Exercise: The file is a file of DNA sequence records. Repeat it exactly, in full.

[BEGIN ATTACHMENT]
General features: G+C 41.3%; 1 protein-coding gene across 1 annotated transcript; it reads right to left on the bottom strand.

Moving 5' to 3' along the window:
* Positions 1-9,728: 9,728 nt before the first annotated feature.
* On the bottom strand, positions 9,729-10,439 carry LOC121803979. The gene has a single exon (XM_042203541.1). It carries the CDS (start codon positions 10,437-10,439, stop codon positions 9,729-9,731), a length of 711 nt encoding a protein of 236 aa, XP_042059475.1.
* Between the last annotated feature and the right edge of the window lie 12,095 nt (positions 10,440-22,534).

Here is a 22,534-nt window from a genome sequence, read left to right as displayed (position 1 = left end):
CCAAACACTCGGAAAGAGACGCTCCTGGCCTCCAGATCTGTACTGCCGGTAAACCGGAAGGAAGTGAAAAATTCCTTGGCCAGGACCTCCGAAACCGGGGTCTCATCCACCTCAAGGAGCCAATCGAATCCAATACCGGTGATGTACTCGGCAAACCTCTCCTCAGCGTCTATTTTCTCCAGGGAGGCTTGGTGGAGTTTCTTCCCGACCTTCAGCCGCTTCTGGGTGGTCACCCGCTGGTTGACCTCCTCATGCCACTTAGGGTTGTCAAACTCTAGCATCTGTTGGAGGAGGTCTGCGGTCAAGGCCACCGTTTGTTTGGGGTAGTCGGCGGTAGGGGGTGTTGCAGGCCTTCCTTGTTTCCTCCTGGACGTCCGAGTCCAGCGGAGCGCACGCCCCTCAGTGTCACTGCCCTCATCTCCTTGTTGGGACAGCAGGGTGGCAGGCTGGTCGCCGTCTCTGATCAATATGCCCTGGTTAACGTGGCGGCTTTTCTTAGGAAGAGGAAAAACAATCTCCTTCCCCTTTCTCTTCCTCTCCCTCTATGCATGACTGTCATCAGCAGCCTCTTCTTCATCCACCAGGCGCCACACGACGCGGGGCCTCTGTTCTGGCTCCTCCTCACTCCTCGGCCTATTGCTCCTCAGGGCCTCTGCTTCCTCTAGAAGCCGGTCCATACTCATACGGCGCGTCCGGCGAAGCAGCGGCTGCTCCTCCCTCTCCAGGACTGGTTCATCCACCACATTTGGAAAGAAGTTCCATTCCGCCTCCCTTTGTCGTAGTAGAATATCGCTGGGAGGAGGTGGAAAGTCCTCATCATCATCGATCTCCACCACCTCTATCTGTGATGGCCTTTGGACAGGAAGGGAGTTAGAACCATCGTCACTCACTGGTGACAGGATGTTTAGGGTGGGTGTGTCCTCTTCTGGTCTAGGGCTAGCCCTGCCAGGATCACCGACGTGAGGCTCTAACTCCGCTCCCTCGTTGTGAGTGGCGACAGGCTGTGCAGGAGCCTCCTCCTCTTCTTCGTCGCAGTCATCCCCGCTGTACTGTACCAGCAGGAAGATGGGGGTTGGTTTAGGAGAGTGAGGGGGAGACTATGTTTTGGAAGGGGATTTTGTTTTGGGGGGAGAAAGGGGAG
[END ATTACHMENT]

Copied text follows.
General features: G+C 41.3%; 1 protein-coding gene across 1 annotated transcript; it reads right to left on the bottom strand.

Moving 5' to 3' along the window:
* Positions 1-9,728: 9,728 nt before the first annotated feature.
* On the bottom strand, positions 9,729-10,439 carry LOC121803979. The gene has a single exon (XM_042203541.1). It carries the CDS (start codon positions 10,437-10,439, stop codon positions 9,729-9,731), a length of 711 nt encoding a protein of 236 aa, XP_042059475.1.
* Between the last annotated feature and the right edge of the window lie 12,095 nt (positions 10,440-22,534).

Here is a 22,534-nt window from a genome sequence, read left to right as displayed (position 1 = left end):
CCAAACACTCGGAAAGAGACGCTCCTGGCCTCCAGATCTGTACTGCCGGTAAACCGGAAGGAAGTGAAAAATTCCTTGGCCAGGACCTCCGAAACCGGGGTCTCATCCACCTCAAGGAGCCAATCGAATCCAATACCGGTGATGTACTCGGCAAACCTCTCCTCAGCGTCTATTTTCTCCAGGGAGGCTTGGTGGAGTTTCTTCCCGACCTTCAGCCGCTTCTGGGTGGTCACCCGCTGGTTGACCTCCTCATGCCACTTAGGGTTGTCAAACTCTAGCATCTGTTGGAGGAGGTCTGCGGTCAAGGCCACCGTTTGTTTGGGGTAGTCGGCGGTAGGGGGTGTTGCAGGCCTTCCTTGTTTCCTCCTGGACGTCCGAGTCCAGCGGAGCGCACGCCCCTCAGTGTCACTGCCCTCATCTCCTTGTTGGGACAGCAGGGTGGCAGGCTGGTCGCCGTCTCTGATCAATATGCCCTGGTTAACGTGGCGGCTTTTCTTAGGAAGAGGAAAAACAATCTCCTTCCCCTTTCTCTTCCTCTCCCTCTATGCATGACTGTCATCAGCAGCCTCTTCTTCATCCACCAGGCGCCACACGACGCGGGGCCTCTGTTCTGGCTCCTCCTCACTCCTCGGCCTATTGCTCCTCAGGGCCTCTGCTTCCTCTAGAAGCCGGTCCATACTCATACGGCGCGTCCGGCGAAGCAGCGGCTGCTCCTCCCTCTCCAGGACTGGTTCATCCACCACATTTGGAAAGAAGTTCCATTCCGCCTCCCTTTGTCGTAGTAGAATATCGCTGGGAGGAGGTGGAAAGTCCTCATCATCATCGATCTCCACCACCTCTATCTGTGATGGCCTTTGGACAGGAAGGGAGTTAGAACCATCGTCACTCACTGGTGACAGGATGTTTAGGGTGGGTGTGTCCTCTTCTGGTCTAGGGCTAGCCCTGCCAGGATCACCGACGTGAGGCTCTAACTCCGCTCCCTCGTTGTGAGTGGCGACAGGCTGTGCAGGAGCCTCCTCCTCTTCTTCGTCGCAGTCATCCCCGCTGTACTGTACCAGCAGGAAGATGGGGGTTGGTTTAGGAGAGTGAGGGGGAGACTATGTTTTGGAAGGGGATTTTGTTTTGGGGGGAGAAAGGGGAG